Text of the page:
Antenna on Predator Drone (predatorDrone.sdf)


predatorDrone, far field, radiation

Problem Description

This problem illustrates how to obtain the far field radiation patterns of a current source antenna mounted on a Predator Drone.

This simulation can be performed with a VSimEM license.

Opening the Simulation

The Predator Drone example is accessed from within VSimComposer by the following actions:

  • Select the NewFrom Example… menu item in the File menu.

  • In the resulting Examples window expand the VSim for Electromagnetics option.

  • Expand the Antennas option.

  • Select “Antenna on Predator Drone” and press the Choose button.

  • In the resulting dialog, create a New Folder if desired, and press the Save button to create a copy of this example.

The Setup Window is now shown with the CAD imported geometry and antenna current distribution accessible to the user. See Fig. 227.

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Fig. 227 Setup Window for the Predator Drone example.

One can click and unclick the grid, the farFieldBox0 in the histories, the current distribution, and so forth to see where those objects are. One can change locations through changing the values under Constants or, in some cases, the numbers directly in the objects.

Simulation Properties

This file allows the modification of antenna operating frequency, source amplitude, dimensions of the source and the Kirchhoff box by changing the associated variable values under the Constants.

Running the Simulation

After performing the above actions, continue as follows:

  • Proceed to the Run Window by pressing the Run button in the left column of buttons.

  • To run the file, click on the Run button in the upper left corner of the Logs and Output Files pane. You will see the output of the run in the right pane.

  • The run has completed when you see the output, “Engine completed successfully.” This is shown in Fig. 228.

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Fig. 228 The Run Window at the end of execution.

Analyzing the Results

After the run, one must analyze the Kirchhoff box data to get the far fields. This is done as follows:

  • Proceed to the Analysis window by pressing the Analyze button in the left column of buttons.

  • Click on, then click on the Open button.

If you want, you can grab the dividing bar between the list of Analyzers in the Analysis Controls window and the Analysis Results window, and slide it left to cover up the Analysis Controls window, making more room for the Analysis Results window.

After performing the above actions continue as follows to compute the far field radiation pattern:

  • In the resulting list, select computeFarFieldFromKirchhoffBox and press Open

  • The analyzer fields should be filled as below:

    • simulationName: predatorDrone

    • fieldLabel: E

    • farFieldRadius: 1024.0

    • numPeriods: 0.25

    • numFarFieldTimes: 2

    • frequncy: 1.0e9

    • numTheta: 45

    • numPhi: 60

    • zeroThetaDirection: (0,0,1)

    • zeroPhiDirection: (1,0,0)

    • incidentWaveAmplitude - blank

    • incidentWaveDirection - (0,0,0)

    • varyingMeshMaxRadius - 1024.0

    • principalPlanesOnly - checked

  • Click Analyze in the top right corner.

  • The analysis is completed when you see the output shown in Fig. 224.

If you want the script to run faster, lower numTheta to 8 and numPhi to 16.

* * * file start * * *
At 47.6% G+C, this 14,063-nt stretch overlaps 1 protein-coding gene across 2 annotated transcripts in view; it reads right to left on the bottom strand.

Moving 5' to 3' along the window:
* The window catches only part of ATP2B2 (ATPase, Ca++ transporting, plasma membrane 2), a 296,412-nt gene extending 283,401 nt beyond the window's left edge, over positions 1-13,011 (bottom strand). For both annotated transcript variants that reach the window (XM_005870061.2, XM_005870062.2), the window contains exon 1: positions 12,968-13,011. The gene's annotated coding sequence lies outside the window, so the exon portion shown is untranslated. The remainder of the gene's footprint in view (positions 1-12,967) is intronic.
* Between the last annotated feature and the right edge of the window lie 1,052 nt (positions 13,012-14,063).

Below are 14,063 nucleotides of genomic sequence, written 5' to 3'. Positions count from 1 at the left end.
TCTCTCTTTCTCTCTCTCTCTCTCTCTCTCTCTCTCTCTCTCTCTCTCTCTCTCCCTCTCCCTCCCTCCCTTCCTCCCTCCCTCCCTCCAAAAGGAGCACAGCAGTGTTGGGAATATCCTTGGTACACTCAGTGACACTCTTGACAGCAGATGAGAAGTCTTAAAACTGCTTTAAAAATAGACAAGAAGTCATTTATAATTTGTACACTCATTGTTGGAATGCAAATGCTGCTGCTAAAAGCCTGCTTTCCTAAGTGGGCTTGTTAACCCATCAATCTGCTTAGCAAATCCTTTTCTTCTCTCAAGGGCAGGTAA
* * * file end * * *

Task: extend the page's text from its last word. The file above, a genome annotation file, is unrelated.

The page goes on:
• Press the Analyze button in the top left of the window.

At completion, you will see Fig. 229. The far field data is written to vsh5 files in the simulation directory.

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Fig. 229 The Analysis window at the end of execution.

Visualizing the Results

Proceed to the Visualize Window by pressing the Visualize button in the left column of buttons.

The radiation pattern in real space can be visualized by doing the following:

  • Expand Scalar Data

  • Expand E

  • Select one of the scalar fields, such as E_x

  • Move the Dump slider to see the far field pattern at different times.

It is useful to reset the color minimum and maximum and change the number of Contours, to give a pleasing pattern, as shown in Fig. 230. An odd number of contours will result in a contour at zero field, which often leads to a less attractive plot with the zero contour filling up the space. Thus, in this case, an even number of contours is suggested.

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Fig. 230 The radiation pattern in real space

The far field radiation pattern, which was computed in the section on Analyzing the Results can also be displayed. Remove the previous image. Then check the PdBi box under Scalar Data, and move the dump slider to the beginning dump. You will see a 3D radiation surface, representing the Far Field radiation power level at each angle that was processed. Colors and radius are in units of dBi, decibels relative to isotropic. A notable peak in the radiation pattern is evident in the forward, upward, and downward directions, as seen in Fig. 231.

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Fig. 231 The far field radiation pattern

Further Experiments

Upon close inspection you will note that the mesh size is slightly too large to fully resolve the thin wing structures of the tail section. You can experiment with smaller cell size to resolve these structures. Beware that more cells will increase the run time.

This example can be extended to meet any antenna placement problem with by addition of parameters to define the current distribution center. The vertical extent of the simulation box could be shrunk to reduce the simulation time, which would then allow greater resolution of the wavelength.

The main driver of simulation accuracy is the number of points per wavelength. Because of this lower frequencies will simulate in less time as they require fewer cells to achieve the same resolution in the wave.